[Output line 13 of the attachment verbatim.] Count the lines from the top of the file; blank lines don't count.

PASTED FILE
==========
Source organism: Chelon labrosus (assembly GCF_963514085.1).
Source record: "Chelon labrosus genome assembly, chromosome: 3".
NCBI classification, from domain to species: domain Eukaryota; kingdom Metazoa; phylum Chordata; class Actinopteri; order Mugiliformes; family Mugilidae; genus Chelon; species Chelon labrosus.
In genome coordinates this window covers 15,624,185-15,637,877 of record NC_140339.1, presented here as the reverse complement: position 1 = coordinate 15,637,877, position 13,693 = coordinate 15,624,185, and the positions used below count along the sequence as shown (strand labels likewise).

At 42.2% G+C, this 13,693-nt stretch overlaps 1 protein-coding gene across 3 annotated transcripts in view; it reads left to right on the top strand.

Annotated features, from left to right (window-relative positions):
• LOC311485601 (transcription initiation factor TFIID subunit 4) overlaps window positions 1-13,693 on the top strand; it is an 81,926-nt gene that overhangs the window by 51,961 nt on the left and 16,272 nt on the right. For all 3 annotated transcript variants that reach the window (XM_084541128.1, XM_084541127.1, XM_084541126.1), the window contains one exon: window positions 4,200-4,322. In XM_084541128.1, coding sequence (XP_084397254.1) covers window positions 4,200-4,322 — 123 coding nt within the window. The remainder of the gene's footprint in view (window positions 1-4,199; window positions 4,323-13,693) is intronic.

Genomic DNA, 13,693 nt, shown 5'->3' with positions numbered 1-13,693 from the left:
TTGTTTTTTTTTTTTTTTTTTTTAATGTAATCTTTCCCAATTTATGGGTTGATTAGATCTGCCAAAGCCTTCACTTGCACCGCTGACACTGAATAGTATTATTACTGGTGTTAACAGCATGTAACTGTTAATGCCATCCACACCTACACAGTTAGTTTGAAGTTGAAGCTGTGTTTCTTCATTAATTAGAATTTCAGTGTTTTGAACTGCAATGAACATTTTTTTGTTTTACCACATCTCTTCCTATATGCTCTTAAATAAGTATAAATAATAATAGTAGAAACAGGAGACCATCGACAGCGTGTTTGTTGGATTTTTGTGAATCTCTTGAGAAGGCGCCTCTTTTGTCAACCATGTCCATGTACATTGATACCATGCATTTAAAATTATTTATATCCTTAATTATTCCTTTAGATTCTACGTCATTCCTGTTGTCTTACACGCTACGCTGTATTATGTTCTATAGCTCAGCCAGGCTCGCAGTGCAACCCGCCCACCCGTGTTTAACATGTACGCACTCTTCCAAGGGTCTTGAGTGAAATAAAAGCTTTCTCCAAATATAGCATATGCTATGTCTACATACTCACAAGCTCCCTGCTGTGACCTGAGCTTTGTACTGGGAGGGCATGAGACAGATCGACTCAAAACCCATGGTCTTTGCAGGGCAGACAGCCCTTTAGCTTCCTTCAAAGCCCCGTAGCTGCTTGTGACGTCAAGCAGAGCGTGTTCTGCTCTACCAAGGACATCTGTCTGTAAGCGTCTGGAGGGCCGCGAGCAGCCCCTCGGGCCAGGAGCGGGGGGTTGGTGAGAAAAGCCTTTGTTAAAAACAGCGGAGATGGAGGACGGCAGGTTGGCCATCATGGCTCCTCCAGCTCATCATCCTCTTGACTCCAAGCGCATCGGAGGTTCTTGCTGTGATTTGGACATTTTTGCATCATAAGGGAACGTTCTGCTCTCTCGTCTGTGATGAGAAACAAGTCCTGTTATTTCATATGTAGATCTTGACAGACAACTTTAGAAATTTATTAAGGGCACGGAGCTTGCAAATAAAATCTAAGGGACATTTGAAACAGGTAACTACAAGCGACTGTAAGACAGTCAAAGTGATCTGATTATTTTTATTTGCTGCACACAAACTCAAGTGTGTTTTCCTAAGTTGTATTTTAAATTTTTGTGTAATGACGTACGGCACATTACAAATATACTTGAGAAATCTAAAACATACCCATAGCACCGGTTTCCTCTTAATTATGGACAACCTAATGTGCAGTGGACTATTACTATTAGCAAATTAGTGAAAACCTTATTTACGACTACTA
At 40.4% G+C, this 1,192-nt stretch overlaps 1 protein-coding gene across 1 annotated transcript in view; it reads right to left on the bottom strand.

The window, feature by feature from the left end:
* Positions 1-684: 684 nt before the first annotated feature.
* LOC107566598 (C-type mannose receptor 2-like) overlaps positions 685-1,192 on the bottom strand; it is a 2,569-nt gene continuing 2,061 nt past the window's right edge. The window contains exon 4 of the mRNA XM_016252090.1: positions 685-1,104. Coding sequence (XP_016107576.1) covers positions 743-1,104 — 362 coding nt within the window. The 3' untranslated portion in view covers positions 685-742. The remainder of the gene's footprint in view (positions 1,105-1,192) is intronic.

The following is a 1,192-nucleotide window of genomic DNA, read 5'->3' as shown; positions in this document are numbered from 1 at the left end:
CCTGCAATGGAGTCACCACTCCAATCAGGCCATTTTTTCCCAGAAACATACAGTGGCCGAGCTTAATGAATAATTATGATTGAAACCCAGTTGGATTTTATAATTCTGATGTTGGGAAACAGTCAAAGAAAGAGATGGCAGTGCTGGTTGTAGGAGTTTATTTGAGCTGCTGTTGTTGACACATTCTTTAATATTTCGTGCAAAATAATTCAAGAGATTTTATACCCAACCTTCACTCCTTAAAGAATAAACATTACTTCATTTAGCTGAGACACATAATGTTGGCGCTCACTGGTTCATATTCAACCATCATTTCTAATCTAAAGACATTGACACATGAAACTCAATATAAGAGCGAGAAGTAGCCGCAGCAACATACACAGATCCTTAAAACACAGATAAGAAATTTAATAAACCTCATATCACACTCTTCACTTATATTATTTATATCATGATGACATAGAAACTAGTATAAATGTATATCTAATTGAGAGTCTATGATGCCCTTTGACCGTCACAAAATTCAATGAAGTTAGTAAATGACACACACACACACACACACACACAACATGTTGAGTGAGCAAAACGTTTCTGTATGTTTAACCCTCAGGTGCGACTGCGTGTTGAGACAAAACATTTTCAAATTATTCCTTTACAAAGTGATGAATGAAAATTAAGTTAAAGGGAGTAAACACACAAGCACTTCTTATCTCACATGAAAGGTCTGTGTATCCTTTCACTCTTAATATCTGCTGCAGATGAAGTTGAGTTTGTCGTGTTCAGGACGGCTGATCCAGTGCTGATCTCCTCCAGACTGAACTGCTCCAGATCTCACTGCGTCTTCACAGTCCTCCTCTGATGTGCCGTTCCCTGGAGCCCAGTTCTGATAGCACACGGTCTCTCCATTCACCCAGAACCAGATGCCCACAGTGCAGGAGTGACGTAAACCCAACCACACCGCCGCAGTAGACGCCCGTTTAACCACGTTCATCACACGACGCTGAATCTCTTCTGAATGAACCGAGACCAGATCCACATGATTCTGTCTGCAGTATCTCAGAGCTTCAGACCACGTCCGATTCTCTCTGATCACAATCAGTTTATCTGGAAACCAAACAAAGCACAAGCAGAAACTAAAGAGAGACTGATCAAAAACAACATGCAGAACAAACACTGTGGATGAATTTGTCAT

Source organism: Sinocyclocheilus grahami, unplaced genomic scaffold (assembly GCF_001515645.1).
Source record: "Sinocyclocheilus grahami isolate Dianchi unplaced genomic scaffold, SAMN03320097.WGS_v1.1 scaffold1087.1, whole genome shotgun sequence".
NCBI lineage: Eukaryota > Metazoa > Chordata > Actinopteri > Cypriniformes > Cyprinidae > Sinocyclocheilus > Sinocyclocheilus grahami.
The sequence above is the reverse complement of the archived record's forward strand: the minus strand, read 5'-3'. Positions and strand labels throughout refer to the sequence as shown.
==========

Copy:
* LOC107566598 (C-type mannose receptor 2-like) overlaps positions 685-1,192 on the bottom strand; it is a 2,569-nt gene continuing 2,061 nt past the window's right edge. The window contains exon 4 of the mRNA XM_016252090.1: positions 685-1,104. Coding sequence (XP_016107576.1) covers positions 743-1,104 — 362 coding nt within the window. The 3' untranslated portion in view covers positions 685-742. The remainder of the gene's footprint in view (positions 1,105-1,192) is intronic.